sbotools 0.8 is now live. I’m writing significantly better perl than I used to, so much of the codebase has been modified, cleaned up, and tightened up. In fact, most of the changes with this release are visible only by reading the code. Additionally, the test suite is now much more comprehensive as I become more acquainted with test-driven development. Here’s a summary of what’s visible by someone not reading the code:
- A new option has been added to sboupgrade; instead of only being able to force-upgrade a single slackbuild, one can now specify -z to first upgrade any of a slackbuild’s requirements which sboupgrade is able to parse from its README. So, if you have two packages installed from slackbuilds.org, package A requiring package B, you can run something like “sboupgrade -fz packageA” and it will force both packages to be rebuilt.
- sboinstall/sboupgrade are now able to handle slackbuilds with special characters in their names, such as “libsigc++”; thanks to Cultist in ##slackware for pointing this out to me.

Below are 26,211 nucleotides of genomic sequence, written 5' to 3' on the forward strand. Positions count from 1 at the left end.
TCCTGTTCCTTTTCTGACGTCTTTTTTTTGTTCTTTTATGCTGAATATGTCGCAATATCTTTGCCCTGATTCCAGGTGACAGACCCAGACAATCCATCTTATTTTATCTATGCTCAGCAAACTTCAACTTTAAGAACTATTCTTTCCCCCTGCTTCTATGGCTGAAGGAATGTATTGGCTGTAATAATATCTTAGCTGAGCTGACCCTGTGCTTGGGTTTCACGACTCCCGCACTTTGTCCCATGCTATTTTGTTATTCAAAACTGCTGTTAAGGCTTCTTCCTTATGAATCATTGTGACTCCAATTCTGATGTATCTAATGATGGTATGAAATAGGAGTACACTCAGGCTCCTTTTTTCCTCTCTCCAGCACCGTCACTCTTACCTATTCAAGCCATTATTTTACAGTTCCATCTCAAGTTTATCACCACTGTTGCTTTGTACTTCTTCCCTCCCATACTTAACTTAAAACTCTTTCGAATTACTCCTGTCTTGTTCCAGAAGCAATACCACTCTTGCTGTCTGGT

- Since the single-letter options are getting weird and potentially confusing, I added in long options which make a lot more sense alongside the previous single-letter options, so, for example, instead of saying “sboupgrade -f” you can say “sboupgrade –force” and so on.
- The man pages have been cleaned up and made more consistent (in my opinion of “consistent”).
- The requirement-parsing code has been slightly enhanced.
- A bug where sboinstall would exit silently for already-installed slackbuilds is fixed, so that it will now tell the user that slackbuild is already installed.
- A handful of minor and severely less-interesting bugs have been fixed.
I’m also currently working on a version for 14.0, which currently represents a different branch from this one since requirement-handling for 14 will be much, much nicer, and saner. Should it be a single unified version? I haven’t entirely decided yet, though I’ve been leaning towards “no”.
And, at the risk of feature-creep, I’m also seriously considering adding chroot ability for building 32-bit things on x86_64 systems, since, as time goes by and I become more and more used to working with multilib slack, I’ve learned that the only sane way (and in some cases the only way) to build certain slackbuilds is in a 32-bit chroot.